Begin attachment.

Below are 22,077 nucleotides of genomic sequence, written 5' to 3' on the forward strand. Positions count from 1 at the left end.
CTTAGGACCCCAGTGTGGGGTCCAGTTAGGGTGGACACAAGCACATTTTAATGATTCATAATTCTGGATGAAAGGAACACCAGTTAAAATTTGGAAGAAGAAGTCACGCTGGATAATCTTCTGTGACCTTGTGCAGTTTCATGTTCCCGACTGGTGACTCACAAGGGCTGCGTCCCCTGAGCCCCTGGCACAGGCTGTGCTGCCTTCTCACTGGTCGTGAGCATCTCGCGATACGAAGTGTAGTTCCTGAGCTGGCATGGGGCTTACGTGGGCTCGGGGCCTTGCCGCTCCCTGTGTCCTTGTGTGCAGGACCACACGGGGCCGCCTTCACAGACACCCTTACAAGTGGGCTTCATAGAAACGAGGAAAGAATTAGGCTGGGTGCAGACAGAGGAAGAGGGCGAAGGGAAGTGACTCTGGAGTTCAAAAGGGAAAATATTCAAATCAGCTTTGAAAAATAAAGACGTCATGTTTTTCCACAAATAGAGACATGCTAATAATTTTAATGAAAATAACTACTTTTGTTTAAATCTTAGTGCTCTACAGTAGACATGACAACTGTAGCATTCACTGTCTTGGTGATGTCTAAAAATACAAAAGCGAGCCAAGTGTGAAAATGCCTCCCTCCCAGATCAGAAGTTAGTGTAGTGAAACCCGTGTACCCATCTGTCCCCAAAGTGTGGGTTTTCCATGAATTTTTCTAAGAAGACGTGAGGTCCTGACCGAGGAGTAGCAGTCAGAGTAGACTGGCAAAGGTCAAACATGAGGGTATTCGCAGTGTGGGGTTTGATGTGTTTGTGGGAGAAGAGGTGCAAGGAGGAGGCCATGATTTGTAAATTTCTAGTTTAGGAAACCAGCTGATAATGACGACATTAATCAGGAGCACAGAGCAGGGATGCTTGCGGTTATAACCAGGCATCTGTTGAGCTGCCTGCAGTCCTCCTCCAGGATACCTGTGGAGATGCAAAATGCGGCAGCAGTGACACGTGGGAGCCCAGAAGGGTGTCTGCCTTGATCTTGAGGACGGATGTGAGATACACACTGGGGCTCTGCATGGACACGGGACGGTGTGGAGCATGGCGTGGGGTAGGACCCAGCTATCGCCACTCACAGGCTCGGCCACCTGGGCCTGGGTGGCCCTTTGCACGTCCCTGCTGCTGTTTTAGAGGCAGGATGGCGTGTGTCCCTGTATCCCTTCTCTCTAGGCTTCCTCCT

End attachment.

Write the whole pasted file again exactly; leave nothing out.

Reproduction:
Below are 22,077 nucleotides of genomic sequence, written 5' to 3' on the forward strand. Positions count from 1 at the left end.
CTTAGGACCCCAGTGTGGGGTCCAGTTAGGGTGGACACAAGCACATTTTAATGATTCATAATTCTGGATGAAAGGAACACCAGTTAAAATTTGGAAGAAGAAGTCACGCTGGATAATCTTCTGTGACCTTGTGCAGTTTCATGTTCCCGACTGGTGACTCACAAGGGCTGCGTCCCCTGAGCCCCTGGCACAGGCTGTGCTGCCTTCTCACTGGTCGTGAGCATCTCGCGATACGAAGTGTAGTTCCTGAGCTGGCATGGGGCTTACGTGGGCTCGGGGCCTTGCCGCTCCCTGTGTCCTTGTGTGCAGGACCACACGGGGCCGCCTTCACAGACACCCTTACAAGTGGGCTTCATAGAAACGAGGAAAGAATTAGGCTGGGTGCAGACAGAGGAAGAGGGCGAAGGGAAGTGACTCTGGAGTTCAAAAGGGAAAATATTCAAATCAGCTTTGAAAAATAAAGACGTCATGTTTTTCCACAAATAGAGACATGCTAATAATTTTAATGAAAATAACTACTTTTGTTTAAATCTTAGTGCTCTACAGTAGACATGACAACTGTAGCATTCACTGTCTTGGTGATGTCTAAAAATACAAAAGCGAGCCAAGTGTGAAAATGCCTCCCTCCCAGATCAGAAGTTAGTGTAGTGAAACCCGTGTACCCATCTGTCCCCAAAGTGTGGGTTTTCCATGAATTTTTCTAAGAAGACGTGAGGTCCTGACCGAGGAGTAGCAGTCAGAGTAGACTGGCAAAGGTCAAACATGAGGGTATTCGCAGTGTGGGGTTTGATGTGTTTGTGGGAGAAGAGGTGCAAGGAGGAGGCCATGATTTGTAAATTTCTAGTTTAGGAAACCAGCTGATAATGACGACATTAATCAGGAGCACAGAGCAGGGATGCTTGCGGTTATAACCAGGCATCTGTTGAGCTGCCTGCAGTCCTCCTCCAGGATACCTGTGGAGATGCAAAATGCGGCAGCAGTGACACGTGGGAGCCCAGAAGGGTGTCTGCCTTGATCTTGAGGACGGATGTGAGATACACACTGGGGCTCTGCATGGACACGGGACGGTGTGGAGCATGGCGTGGGGTAGGACCCAGCTATCGCCACTCACAGGCTCGGCCACCTGGGCCTGGGTGGCCCTTTGCACGTCCCTGCTGCTGTTTTAGAGGCAGGATGGCGTGTGTCCCTGTATCCCTTCTCTCTAGGCTTCCTCCT